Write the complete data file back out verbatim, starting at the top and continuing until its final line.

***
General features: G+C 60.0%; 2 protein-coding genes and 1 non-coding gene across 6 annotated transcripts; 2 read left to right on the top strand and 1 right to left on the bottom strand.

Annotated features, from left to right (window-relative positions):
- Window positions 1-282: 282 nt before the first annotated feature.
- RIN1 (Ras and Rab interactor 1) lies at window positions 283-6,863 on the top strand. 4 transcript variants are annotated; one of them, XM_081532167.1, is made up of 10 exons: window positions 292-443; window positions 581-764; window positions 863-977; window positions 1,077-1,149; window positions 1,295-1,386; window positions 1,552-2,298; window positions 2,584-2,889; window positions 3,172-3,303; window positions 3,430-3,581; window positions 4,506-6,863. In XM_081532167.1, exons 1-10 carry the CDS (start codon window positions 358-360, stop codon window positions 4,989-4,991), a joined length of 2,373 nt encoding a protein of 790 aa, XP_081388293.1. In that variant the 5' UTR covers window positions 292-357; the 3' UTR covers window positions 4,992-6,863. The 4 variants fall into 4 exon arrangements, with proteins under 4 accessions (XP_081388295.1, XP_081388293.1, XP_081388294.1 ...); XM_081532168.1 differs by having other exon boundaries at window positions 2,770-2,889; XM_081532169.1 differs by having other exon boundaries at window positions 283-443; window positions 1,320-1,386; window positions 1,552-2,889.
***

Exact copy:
General features: G+C 60.0%; 2 protein-coding genes and 1 non-coding gene across 6 annotated transcripts; 2 read left to right on the top strand and 1 right to left on the bottom strand.

Annotated features, from left to right (window-relative positions):
- Window positions 1-282: 282 nt before the first annotated feature.
- RIN1 (Ras and Rab interactor 1) lies at window positions 283-6,863 on the top strand. 4 transcript variants are annotated; one of them, XM_081532167.1, is made up of 10 exons: window positions 292-443; window positions 581-764; window positions 863-977; window positions 1,077-1,149; window positions 1,295-1,386; window positions 1,552-2,298; window positions 2,584-2,889; window positions 3,172-3,303; window positions 3,430-3,581; window positions 4,506-6,863. In XM_081532167.1, exons 1-10 carry the CDS (start codon window positions 358-360, stop codon window positions 4,989-4,991), a joined length of 2,373 nt encoding a protein of 790 aa, XP_081388293.1. In that variant the 5' UTR covers window positions 292-357; the 3' UTR covers window positions 4,992-6,863. The 4 variants fall into 4 exon arrangements, with proteins under 4 accessions (XP_081388295.1, XP_081388293.1, XP_081388294.1 ...); XM_081532168.1 differs by having other exon boundaries at window positions 2,770-2,889; XM_081532169.1 differs by having other exon boundaries at window positions 283-443; window positions 1,320-1,386; window positions 1,552-2,889.